Middle-down approaches for mass spectrometry-based protein identification and characterization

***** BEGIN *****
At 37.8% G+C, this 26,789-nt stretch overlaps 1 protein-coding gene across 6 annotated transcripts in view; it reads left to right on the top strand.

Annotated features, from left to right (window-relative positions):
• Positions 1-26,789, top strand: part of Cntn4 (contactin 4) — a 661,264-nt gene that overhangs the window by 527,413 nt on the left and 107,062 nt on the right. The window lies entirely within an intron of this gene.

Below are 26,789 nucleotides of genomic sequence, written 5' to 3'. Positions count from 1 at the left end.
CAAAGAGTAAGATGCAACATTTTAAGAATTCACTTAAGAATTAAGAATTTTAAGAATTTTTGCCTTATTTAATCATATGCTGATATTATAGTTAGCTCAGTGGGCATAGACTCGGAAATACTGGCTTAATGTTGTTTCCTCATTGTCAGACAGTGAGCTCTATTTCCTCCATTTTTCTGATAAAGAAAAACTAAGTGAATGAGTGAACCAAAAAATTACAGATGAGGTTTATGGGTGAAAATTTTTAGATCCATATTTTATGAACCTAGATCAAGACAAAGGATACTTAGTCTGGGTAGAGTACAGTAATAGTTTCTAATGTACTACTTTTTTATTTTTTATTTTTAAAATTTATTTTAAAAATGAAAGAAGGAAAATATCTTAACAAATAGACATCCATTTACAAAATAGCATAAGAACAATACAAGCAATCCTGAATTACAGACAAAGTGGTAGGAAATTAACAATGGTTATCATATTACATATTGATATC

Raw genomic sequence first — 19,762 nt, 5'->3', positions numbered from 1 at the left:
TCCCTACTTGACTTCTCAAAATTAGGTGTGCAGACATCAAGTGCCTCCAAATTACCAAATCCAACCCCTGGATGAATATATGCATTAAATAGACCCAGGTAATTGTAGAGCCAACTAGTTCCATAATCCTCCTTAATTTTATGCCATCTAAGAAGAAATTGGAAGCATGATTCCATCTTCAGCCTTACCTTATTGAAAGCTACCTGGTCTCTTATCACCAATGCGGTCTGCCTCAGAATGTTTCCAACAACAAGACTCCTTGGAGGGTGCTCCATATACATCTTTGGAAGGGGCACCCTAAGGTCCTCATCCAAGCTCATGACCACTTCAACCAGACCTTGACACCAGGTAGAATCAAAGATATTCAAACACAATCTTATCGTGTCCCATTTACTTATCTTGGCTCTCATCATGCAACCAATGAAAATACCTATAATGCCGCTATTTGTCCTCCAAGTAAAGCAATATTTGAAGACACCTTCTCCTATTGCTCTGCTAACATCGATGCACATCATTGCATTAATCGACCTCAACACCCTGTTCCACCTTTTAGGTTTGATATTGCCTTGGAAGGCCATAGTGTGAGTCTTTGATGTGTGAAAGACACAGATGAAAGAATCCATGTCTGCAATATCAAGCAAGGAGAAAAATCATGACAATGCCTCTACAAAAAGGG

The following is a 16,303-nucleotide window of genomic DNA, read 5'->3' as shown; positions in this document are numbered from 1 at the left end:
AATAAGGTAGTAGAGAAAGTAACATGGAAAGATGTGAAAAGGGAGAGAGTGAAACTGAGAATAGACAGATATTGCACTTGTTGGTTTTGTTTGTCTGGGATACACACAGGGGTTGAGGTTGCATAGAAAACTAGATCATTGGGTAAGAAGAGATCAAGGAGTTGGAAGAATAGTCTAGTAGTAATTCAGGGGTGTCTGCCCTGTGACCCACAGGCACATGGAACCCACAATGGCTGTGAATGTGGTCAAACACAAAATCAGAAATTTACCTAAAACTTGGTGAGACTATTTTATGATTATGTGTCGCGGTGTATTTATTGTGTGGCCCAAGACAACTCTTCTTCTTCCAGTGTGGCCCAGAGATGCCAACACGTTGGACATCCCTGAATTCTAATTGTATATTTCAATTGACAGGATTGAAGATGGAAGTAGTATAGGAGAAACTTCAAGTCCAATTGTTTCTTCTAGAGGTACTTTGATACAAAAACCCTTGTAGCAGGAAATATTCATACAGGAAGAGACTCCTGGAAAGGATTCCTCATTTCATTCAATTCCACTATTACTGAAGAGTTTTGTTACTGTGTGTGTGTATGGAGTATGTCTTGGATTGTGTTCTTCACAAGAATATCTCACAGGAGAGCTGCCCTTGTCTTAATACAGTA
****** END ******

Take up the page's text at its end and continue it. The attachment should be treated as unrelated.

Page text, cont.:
Mass spectrometry (MS) has emerged over the last two decades as the analytical technique of choice in systems-level protein studies, known as proteomics. Two are the MS-based approaches generally applied to proteomics: bottom-up (BU), which relies on the proteolytic digestion of proteins into short ( 10 amino acids) peptides, and top-down (TD), where proteolysis is omitted, intact proteins are detected and fragmented in gas phase. Both methods present advantages as well as drawbacks. Here, we sought to establish a complete platform to put forward a third MS-based proteomic approach; middle-down (MD). It implies protein digestion as in BU, but aims to generate large peptides which size approaches the one of small intact proteins that are readily analyzed in TD. This novel domain aims to account for the shortcoming of both classical approaches. Until now, the main reasons behind the limited use of MD proteomics have been the lack of easy-to-use cleaving agents capable of producing peptides in the desired 3-15 kDa mass range with high specificity, limitations in MS and allied instrumentation, and the absence of dedicated bioinformatics tools for processing of acquired data. The latter greatly impedes the next milestone in MD proteomics – large-scale analysis. MD can potentially combine the analysis of large portions of proteins carrying set of biologically-relevant modifications – allowing exploring proteins of molecular weight or complexity incompatible with current TD capabilities – with the high-throughput hallmark of BU proteomics. Here, we first in silico evaluated the potential target amino acid residues to produce peptides in the MD mass range within the proteomes of different organisms. This bioinformatics work was followed by an experimental study based on synthetic MD-sized peptides, aimed at determining the optimal MS and tandem MS parameters for large peptide characterization. Next, we pursued two distinct ways of performing MD proteolysis: i) the use of an enzyme and ii) the use of a chemical reagent. We selected the protease Sap9 as a target enzyme for MD, which we fully characterized and successfully applied to the study of a mixture of monoclonal antibodies, where it showed an advantage over traditional BU in terms of reduced introduction of artifacts to the sample, allowing the post-translational modification investigation and unambiguous antibody identification. The chemical cleavage way we addressed via judicious protocol optimization for hydrolysis at the N-terminal side of cysteine with NTCB reagent. We also advanced MD protocols by generation of large ( 50 kDa) subunits of monoclonal antibodies through the use of papain and another more specific novel protease, GingisKHAN, combined with new MS signal processing and data analysis capabilities. The developed workflow improved mapping of the connectivity of cysteines involved in inter- and intra-molecular disulfide bridges in antibodies. To summarize, we demonstrated that MD approach to mass spectrometry and proteomics is a powerful, yet underdeveloped, complement to BU and TD. This work has benchmarked MD for targeted protein analysis. In the near future, with advancements of the field, we envision its growing use for large-scale complex proteome analysis.

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